Mary taylor and Steve Grubb buy a new home in the Cotswolds

PUBLISHED: 10:18 21 January 2010 | UPDATED: 15:40 20 February 2013

The heavy pine table and banana leaf chairs came from Whartons of Solihull.. The blocked up

The heavy pine table and banana leaf chairs came from Whartons of Solihull.. The blocked up "niche" in the wall behind the table was once where the carters would reach in for the key to the barn where they could leave their milk. The Window roman blinds a

Mary Taylor flew in from Singapore with just 48 hours to furnish her family's new home in the Cotswolds. Victoria Jenkins explains how she did it. pictures by Nocholas Yarsley

In the space of 48 hours Mary Taylor flew to the UK from Singapore and embarked on a mad-dash shopping spree to furnish her new home in the Cotswolds.

"I couldn't stay longer as I had left behind two little boys and a husband who is always having to travel at a moment's notice," she says.

Fortunately Mary had already ear-marked several items by scanning the internet and with the help of various in-laws was able to dash from shop to shop buying a huge range of items from bathroom suites to new blinds, wallpapers, tiles and fabrics. "It was great fun and I just wish I could have had longer," she smiles.

Mary and her husband Steve Grubb decided they must buy a home in England when their eldest son Ben (now 8) asked why he had to be Chinese, if his mother was Irish and his father English. "It made us think it was time to put down roots," says Mary. "Especially as by then Jamie (now 5) had arrived and we had been living in the Far East for ten years."

So the couple (from afar) searched the internet for a suitable house in the Cotswolds, an area they had always loved. Then Steve came over on a business trip and managed to view a selection. He knew immediately that The Old Dairy was the one they were looking for. And when Mary came over to see what they had bought she agreed. "The sitting room was unusually big and square," she says. "This is because the Old Dairy began as a 17th century barn. It stood on land once owned by Katherine Parr, sixth wife of Henry VIII and was only converted to a dwelling in 1948. Apparently cows were kept in the lower part with a hayloft above and there were still picturesque old beams, mullioned windows and a milestone in the back garden. The front of the cottage was picture perfect too."

The couple then sold their flat in Solihull and with the help of local architect Robin Fell they planned the refurbishments.

"First we gutted the whole house," says Mary. "There seemed to be woodchip paper everywhere as nothing seemed to have changed since the 1960s. We also got rid of the unattractive secondary glazing and the green metal French windows in the sitting room, replacing them with ones of oak."

Then as they wanted to turn the L-shaped kitchen into a square this meant building on another 64 square feet. "We also laid a damp proof course, put in new gas-fired central heating, rewired, replastered and replumbed," says Mary. "We put in a new oak staircase and removed the wall that enclosed it, replacing it with banisters to create more light in the hallway. We put in new floors, new bathroom furniture and changed all the internal doors and skirting boards for ones of oak." All this was achieved from some 7000 miles away!

"We employed a builder who told us upfront he considered himself a craftsman not a jobbing builder so he liked to take his time," laughs Mary. "Luckily that didn't matter as we weren't living there."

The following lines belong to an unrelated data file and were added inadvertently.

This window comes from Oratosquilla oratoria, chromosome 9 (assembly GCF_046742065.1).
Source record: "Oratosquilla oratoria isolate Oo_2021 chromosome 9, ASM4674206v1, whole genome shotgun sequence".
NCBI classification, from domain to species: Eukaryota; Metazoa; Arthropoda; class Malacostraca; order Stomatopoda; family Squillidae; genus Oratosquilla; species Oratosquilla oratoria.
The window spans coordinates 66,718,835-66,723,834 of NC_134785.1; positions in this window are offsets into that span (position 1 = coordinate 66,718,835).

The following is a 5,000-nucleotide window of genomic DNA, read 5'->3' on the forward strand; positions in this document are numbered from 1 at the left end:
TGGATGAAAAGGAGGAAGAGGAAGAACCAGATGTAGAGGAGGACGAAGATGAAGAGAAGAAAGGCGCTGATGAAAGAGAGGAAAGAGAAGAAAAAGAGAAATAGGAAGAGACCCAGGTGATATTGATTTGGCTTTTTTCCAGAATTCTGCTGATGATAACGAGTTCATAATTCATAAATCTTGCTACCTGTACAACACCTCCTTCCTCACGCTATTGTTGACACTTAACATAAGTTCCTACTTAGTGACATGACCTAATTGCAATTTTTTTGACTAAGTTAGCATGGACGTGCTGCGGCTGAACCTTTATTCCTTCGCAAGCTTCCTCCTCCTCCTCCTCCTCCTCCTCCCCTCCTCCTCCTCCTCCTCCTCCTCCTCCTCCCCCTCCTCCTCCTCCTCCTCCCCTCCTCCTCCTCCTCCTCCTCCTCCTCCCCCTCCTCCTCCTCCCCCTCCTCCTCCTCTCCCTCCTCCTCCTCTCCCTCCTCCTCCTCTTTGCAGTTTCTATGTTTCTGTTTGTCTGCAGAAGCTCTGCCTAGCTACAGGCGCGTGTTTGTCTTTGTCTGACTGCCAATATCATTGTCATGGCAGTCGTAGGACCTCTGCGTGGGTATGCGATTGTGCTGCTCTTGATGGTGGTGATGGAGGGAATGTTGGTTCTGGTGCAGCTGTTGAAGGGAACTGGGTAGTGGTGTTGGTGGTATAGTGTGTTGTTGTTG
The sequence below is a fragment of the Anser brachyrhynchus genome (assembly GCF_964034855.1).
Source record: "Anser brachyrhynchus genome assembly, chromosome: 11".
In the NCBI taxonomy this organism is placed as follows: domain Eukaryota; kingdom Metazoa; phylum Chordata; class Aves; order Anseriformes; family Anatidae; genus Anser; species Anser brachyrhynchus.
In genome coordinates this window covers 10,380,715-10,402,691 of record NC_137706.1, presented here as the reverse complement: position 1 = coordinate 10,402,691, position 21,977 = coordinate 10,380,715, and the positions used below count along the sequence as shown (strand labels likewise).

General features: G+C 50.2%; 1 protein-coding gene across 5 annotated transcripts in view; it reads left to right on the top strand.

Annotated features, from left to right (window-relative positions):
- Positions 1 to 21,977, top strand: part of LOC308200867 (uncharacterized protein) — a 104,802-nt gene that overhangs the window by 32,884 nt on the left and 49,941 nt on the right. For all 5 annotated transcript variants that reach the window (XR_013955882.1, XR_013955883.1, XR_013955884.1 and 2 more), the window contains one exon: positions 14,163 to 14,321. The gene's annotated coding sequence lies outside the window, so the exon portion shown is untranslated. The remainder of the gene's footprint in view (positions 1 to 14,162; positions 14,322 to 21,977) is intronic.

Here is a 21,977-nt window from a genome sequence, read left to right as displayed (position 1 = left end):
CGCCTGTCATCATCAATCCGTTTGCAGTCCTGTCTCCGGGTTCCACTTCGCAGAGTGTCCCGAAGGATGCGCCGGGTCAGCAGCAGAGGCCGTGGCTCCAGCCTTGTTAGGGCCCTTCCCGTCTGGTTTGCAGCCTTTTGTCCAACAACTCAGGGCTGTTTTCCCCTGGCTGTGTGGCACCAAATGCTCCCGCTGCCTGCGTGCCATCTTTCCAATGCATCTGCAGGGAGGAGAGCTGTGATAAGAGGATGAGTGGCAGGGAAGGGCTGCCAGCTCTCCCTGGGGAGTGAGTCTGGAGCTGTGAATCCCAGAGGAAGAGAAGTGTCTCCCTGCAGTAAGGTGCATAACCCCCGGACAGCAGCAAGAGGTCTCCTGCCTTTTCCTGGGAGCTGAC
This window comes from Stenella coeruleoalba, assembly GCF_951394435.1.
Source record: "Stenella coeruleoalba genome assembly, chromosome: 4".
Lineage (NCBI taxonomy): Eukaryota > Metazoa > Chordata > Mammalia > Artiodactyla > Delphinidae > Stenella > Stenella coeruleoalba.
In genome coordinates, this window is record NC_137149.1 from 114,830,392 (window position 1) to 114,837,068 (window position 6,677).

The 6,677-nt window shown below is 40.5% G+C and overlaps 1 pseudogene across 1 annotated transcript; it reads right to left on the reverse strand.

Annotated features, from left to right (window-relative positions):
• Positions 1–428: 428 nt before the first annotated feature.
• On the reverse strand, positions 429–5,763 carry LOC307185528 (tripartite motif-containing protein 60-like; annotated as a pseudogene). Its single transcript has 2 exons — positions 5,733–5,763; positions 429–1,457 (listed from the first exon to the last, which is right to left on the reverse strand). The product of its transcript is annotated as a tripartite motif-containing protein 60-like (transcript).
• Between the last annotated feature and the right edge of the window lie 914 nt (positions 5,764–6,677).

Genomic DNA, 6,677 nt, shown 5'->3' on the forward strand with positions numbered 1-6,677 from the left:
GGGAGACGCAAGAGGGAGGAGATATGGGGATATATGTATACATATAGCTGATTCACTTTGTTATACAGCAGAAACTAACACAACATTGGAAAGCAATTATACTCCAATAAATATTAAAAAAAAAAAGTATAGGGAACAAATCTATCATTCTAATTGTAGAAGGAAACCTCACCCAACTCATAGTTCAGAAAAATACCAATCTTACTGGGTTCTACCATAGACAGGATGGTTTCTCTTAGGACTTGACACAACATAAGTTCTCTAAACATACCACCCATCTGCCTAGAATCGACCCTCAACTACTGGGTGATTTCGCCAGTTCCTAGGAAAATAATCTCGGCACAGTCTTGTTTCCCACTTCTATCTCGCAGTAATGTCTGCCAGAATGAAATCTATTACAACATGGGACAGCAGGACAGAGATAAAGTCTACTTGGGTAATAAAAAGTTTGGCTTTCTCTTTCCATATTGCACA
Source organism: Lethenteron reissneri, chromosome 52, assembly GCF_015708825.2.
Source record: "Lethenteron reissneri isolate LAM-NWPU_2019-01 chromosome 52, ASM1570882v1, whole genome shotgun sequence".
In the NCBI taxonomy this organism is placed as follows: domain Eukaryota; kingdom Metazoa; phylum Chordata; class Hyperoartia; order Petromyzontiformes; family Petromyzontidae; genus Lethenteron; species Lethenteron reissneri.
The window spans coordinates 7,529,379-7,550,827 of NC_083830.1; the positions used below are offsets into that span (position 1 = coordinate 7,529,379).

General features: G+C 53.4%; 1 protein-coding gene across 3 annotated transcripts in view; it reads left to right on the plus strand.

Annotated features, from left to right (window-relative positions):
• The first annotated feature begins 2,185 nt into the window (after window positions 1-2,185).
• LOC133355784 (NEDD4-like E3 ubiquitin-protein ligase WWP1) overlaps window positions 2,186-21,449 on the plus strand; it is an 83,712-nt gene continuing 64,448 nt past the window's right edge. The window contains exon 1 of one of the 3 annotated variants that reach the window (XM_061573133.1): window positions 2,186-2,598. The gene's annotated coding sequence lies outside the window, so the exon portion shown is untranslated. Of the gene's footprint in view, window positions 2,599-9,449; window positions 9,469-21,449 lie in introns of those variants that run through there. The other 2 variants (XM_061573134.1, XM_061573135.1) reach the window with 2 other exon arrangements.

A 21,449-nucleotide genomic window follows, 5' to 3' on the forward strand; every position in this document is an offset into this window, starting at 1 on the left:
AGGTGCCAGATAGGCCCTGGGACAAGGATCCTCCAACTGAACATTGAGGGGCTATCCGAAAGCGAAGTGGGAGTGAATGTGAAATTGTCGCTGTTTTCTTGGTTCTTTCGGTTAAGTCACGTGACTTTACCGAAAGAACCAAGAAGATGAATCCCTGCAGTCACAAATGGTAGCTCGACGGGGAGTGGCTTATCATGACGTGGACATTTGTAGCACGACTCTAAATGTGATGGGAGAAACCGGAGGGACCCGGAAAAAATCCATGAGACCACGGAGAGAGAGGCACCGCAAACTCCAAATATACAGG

Among the more decorative touches they added were the old railway sleeper they put in as a lintel above the stone fireplace in the sitting room (" replacing an inappropriate one of polished teak"), having a new oak front door made and laying a patio.

It took six months to finish the work during which Mary was able to plan the furnishings and decoration, still by internet as the family was still in Singapore. "We kept the kitchen units and my father-in-law very kindly repainted them," she says. "It was just a case of installing new appliances and retiling in there. Luckily Steve's sister has an interior design business in Alcester and she was an enormous help when it came to making the curtains and blinds and other soft furnishings. She would send out swatches for me to choose. All the windows seemed to be awkward shapes and sizes or present a problematic old beam but we succeeded in the end."

Then when Mary had pretty much decided what furniture she wanted she flew over to England and had her 48 hour shopping spree in which she sped from shop to store to outlet. "I wanted a clean but rustic look," says Mary. "But what dictated the entire decor was the Osborne & Little wallpaper I spotted and which is now on the feature wall in the sitting room. I loved it because I was looking for something in mink tones and it set the stage for the rest of the decor."

"Our two boys love it here," says Mary."Even though they had a swimming pool, playroom and playground in Singapore they still prefer this sleepy village. For children who have grown up in the Far East just going for a walk along the Cotswolds Way is a voyage of discovery with cows, sheep, fallen trees, streams and even cow pats - much better than any playground! Then going home to the rustic warmth of The Old Dairy with a log fire and a good natter around the huge kitchen table is bliss - I guess we just need a nice dog now to make it perfect. "

Because Steve's job means the family still have to travel from time to time The Old Dairy is available for holiday lets. Tel: 01386 858147 for details or try websites or

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